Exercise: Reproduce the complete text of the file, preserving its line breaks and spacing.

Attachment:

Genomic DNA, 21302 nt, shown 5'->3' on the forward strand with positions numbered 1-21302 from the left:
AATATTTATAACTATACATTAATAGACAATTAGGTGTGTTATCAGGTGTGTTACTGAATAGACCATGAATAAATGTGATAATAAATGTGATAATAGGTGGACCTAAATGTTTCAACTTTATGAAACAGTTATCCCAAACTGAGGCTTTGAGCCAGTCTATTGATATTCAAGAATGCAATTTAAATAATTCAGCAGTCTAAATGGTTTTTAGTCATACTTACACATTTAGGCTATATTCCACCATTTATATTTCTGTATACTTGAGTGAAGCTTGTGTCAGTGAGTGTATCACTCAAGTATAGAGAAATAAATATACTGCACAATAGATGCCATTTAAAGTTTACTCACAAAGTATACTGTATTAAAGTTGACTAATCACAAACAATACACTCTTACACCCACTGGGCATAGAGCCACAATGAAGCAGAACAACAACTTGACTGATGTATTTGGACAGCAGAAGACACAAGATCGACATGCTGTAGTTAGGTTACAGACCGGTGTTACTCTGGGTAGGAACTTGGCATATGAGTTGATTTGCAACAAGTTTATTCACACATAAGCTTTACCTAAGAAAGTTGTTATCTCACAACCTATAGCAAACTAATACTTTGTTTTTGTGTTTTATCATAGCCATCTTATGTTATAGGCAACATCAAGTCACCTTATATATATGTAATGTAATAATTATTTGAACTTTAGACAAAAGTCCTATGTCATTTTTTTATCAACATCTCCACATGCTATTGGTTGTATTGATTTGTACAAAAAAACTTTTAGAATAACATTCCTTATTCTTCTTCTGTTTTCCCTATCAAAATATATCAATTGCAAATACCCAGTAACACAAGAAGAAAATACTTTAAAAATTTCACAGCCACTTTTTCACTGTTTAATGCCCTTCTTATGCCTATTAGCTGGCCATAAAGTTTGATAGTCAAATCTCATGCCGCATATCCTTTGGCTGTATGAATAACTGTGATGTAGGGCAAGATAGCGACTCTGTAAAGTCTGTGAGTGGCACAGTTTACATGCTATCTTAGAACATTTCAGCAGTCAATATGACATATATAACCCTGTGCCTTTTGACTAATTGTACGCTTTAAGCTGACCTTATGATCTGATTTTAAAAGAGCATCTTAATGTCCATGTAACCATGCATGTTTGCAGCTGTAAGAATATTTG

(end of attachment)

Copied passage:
Genomic DNA, 21302 nt, shown 5'->3' on the forward strand with positions numbered 1-21302 from the left:
AATATTTATAACTATACATTAATAGACAATTAGGTGTGTTATCAGGTGTGTTACTGAATAGACCATGAATAAATGTGATAATAAATGTGATAATAGGTGGACCTAAATGTTTCAACTTTATGAAACAGTTATCCCAAACTGAGGCTTTGAGCCAGTCTATTGATATTCAAGAATGCAATTTAAATAATTCAGCAGTCTAAATGGTTTTTAGTCATACTTACACATTTAGGCTATATTCCACCATTTATATTTCTGTATACTTGAGTGAAGCTTGTGTCAGTGAGTGTATCACTCAAGTATAGAGAAATAAATATACTGCACAATAGATGCCATTTAAAGTTTACTCACAAAGTATACTGTATTAAAGTTGACTAATCACAAACAATACACTCTTACACCCACTGGGCATAGAGCCACAATGAAGCAGAACAACAACTTGACTGATGTATTTGGACAGCAGAAGACACAAGATCGACATGCTGTAGTTAGGTTACAGACCGGTGTTACTCTGGGTAGGAACTTGGCATATGAGTTGATTTGCAACAAGTTTATTCACACATAAGCTTTACCTAAGAAAGTTGTTATCTCACAACCTATAGCAAACTAATACTTTGTTTTTGTGTTTTATCATAGCCATCTTATGTTATAGGCAACATCAAGTCACCTTATATATATGTAATGTAATAATTATTTGAACTTTAGACAAAAGTCCTATGTCATTTTTTTATCAACATCTCCACATGCTATTGGTTGTATTGATTTGTACAAAAAAACTTTTAGAATAACATTCCTTATTCTTCTTCTGTTTTCCCTATCAAAATATATCAATTGCAAATACCCAGTAACACAAGAAGAAAATACTTTAAAAATTTCACAGCCACTTTTTCACTGTTTAATGCCCTTCTTATGCCTATTAGCTGGCCATAAAGTTTGATAGTCAAATCTCATGCCGCATATCCTTTGGCTGTATGAATAACTGTGATGTAGGGCAAGATAGCGACTCTGTAAAGTCTGTGAGTGGCACAGTTTACATGCTATCTTAGAACATTTCAGCAGTCAATATGACATATATAACCCTGTGCCTTTTGACTAATTGTACGCTTTAAGCTGACCTTATGATCTGATTTTAAAAGAGCATCTTAATGTCCATGTAACCATGCATGTTTGCAGCTGTAAGAATATTTG